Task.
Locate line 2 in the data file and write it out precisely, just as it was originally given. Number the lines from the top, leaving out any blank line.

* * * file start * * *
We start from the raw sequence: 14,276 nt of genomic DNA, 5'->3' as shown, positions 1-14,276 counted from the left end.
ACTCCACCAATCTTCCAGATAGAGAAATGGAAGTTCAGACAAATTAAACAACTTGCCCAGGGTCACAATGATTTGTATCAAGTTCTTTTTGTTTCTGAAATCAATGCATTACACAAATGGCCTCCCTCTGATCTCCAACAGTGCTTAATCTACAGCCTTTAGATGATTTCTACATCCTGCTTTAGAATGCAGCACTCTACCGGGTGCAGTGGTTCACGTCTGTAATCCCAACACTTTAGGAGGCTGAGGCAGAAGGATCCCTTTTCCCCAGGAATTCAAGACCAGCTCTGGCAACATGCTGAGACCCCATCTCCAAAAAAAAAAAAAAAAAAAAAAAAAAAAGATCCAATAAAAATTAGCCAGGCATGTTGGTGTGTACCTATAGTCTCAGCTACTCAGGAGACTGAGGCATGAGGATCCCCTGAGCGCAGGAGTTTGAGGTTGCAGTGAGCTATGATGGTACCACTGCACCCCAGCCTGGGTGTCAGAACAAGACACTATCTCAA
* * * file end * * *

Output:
ACTCCACCAATCTTCCAGATAGAGAAATGGAAGTTCAGACAAATTAAACAACTTGCCCAGGGTCACAATGATTTGTATCAAGTTCTTTTTGTTTCTGAAATCAATGCATTACACAAATGGCCTCCCTCTGATCTCCAACAGTGCTTAATCTACAGCCTTTAGATGATTTCTACATCCTGCTTTAGAATGCAGCACTCTACCGGGTGCAGTGGTTCACGTCTGTAATCCCAACACTTTAGGAGGCTGAGGCAGAAGGATCCCTTTTCCCCAGGAATTCAAGACCAGCTCTGGCAACATGCTGAGACCCCATCTCCAAAAAAAAAAAAAAAAAAAAAAAAAAAAGATCCAATAAAAATTAGCCAGGCATGTTGGTGTGTACCTATAGTCTCAGCTACTCAGGAGACTGAGGCATGAGGATCCCCTGAGCGCAGGAGTTTGAGGTTGCAGTGAGCTATGATGGTACCACTGCACCCCAGCCTGGGTGTCAGAACAAGACACTATCTCAA